By: Cayleen De Bruyn, Scholar: BA General & Psychology
University of Pretoria
Gender roles make us all excellent actors, rehearsing from birth till the day we pass. Caster Semenya challenges the views we have on gender roles and a governing board is actively trying to rectify this and put us back to the comforting place of the known gender roles.
Semenya faces gender discrimination, in my opinion. In this piece, I want to discuss Cis gender, Gender norms and Gender fluidity, drawing from several articles, and how these impact Semenya and how she is being discriminated against.
Gender norms and gender fluidity:
Gender norms are a tiny little box that has been on the expansion ever since women’s rights movements and ever since women have said no more, enough is enough!
Gender movements have not come from men who are seeking to perform the role of women, as these are seen as precarious tasks they perform. Oppression isn’t challenged or changed from above but rather from the people who are struggling and who are oppressed.
This is evidently proven in the article by [Premilla Nadasen (2002): 270-301]. Where these women had to fight for welfare right, Caster Semenya must fight for her rights to be acknowledged as a woman.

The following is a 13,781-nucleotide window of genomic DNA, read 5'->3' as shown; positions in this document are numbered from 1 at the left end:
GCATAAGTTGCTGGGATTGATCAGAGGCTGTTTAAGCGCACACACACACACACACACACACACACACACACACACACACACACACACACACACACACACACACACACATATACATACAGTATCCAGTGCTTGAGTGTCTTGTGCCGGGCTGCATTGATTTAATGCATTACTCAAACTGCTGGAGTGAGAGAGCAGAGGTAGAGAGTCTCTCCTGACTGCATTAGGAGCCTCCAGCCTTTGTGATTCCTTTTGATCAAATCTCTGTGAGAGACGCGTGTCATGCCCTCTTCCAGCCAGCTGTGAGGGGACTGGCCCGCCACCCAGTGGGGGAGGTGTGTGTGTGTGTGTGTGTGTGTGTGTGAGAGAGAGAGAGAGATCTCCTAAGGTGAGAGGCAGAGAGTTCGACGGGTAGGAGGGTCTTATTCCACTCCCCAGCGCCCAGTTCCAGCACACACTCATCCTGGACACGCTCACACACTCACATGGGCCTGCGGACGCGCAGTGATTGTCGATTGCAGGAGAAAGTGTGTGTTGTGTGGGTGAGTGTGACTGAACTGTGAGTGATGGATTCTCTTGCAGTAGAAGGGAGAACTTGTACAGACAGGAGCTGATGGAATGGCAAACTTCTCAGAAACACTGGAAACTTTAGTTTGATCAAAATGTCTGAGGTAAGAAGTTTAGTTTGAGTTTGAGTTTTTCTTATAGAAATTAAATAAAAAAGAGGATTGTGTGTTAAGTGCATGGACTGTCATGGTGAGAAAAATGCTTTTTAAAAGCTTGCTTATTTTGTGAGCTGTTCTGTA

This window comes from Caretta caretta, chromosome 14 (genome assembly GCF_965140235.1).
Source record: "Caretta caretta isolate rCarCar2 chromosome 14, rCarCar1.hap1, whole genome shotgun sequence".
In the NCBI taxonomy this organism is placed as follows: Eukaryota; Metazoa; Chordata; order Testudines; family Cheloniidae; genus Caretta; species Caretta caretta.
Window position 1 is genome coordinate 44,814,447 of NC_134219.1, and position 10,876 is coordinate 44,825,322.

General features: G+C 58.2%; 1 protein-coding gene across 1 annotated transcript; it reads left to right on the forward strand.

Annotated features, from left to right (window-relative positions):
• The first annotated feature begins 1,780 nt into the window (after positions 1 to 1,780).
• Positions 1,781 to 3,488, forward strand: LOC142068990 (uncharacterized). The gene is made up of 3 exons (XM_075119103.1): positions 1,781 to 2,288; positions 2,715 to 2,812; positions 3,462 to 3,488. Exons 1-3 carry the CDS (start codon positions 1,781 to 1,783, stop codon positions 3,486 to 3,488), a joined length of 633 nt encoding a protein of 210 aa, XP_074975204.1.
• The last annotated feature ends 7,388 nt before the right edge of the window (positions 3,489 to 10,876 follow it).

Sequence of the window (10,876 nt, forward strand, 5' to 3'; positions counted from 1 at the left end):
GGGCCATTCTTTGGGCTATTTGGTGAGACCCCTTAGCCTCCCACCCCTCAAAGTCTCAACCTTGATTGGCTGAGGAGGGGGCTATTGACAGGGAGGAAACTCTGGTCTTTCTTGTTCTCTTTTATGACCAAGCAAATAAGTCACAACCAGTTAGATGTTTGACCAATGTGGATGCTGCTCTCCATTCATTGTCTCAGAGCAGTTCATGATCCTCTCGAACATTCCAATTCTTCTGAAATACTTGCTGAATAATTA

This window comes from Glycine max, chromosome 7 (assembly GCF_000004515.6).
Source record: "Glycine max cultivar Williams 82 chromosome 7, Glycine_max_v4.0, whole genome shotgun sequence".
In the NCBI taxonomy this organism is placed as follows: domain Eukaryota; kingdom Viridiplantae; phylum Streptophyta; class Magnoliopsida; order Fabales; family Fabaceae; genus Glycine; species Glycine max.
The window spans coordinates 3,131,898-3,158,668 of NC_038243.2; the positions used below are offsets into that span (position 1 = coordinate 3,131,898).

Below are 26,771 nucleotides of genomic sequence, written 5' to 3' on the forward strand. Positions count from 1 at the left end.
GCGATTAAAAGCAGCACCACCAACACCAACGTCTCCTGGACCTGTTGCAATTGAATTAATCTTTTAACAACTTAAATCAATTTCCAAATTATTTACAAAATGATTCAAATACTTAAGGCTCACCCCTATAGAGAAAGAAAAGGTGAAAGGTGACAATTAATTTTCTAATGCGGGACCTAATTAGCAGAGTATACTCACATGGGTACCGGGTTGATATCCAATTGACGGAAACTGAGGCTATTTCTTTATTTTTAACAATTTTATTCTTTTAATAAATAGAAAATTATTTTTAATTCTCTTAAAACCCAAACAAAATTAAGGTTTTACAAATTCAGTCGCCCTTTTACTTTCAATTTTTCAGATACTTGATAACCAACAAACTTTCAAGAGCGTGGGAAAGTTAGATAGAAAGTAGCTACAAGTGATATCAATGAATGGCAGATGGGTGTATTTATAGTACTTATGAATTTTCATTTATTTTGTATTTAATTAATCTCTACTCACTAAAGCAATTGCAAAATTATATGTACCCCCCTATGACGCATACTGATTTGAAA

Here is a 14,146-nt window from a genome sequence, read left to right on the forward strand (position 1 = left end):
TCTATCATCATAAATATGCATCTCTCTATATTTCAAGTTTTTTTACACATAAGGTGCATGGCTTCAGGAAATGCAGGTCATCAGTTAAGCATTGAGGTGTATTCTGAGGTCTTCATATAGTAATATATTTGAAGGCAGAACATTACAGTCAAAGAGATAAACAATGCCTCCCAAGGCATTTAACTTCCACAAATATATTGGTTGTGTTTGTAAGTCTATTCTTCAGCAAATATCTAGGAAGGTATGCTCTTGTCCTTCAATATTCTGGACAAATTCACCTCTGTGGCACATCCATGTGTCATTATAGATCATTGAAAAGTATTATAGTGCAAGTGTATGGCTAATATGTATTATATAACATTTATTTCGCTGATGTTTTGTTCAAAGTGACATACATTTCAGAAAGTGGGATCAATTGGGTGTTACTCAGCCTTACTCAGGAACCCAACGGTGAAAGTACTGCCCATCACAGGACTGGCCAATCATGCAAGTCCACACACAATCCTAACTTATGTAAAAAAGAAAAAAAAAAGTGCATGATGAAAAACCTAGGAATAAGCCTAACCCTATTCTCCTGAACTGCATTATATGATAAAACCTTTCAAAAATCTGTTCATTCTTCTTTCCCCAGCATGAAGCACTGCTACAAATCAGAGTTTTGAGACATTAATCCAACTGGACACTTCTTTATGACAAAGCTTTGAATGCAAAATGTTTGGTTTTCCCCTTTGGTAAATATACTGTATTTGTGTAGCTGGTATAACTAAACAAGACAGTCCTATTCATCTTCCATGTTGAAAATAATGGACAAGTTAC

Gender plays a large role in who we identify as, who we associate with, who we see as suitable life partners and even who most of us choose to have intercourse with.
Gender norms do not acknowledge that people are unique and due to experiences, they can identify as cisgender and still defy gender norms, as in the case of caster Semenya.
She identifies with her primary biology (gender = female, sex = known to her as female most of her life but now classified as intersex) Having gender fluidity challenges gender norms as a man may like to dress as the social constructed idea of a women but still identify as male.
Caster Semenya wore a suit at her own wedding and that made headlines as this isn’t what is expected of a woman, thus allowing for grounds to question her femininity and womanhood when she runs, when she is imitation stereotypical behavior of a man at her wedding.
Yet in the global north when a Scottish man wears a kilt (worn only by men) as traditional attire his manhood isn’t questioned in fact it is shown as a sign of his manhood and he still identifies as a man. But when we think about a skirt, we associate it with a female and a man would look girly in it.
An example of gender discrimination
Michael Phelps is a retired Olympic athlete and is on equal playing fields as caster Semenya, he also has a genetic advantage over other competitors, he produces nearly half the lactic acid of his fellow competitors giving him more endurance, and his muscles won’t burn as easily, yet he was never asked to rectify his lactic acid production or find ways to enhance it, he was simply said to be lucky.
This could be a gender and racial issue. Apart from the basic grounds of discrimination it could have to do with the global north and south inequality. It could be seen that Semenya isn’t being treated with equality as her testosterone levels are said to be too high, but the men’s league won’t be tested for testosterone levels at all.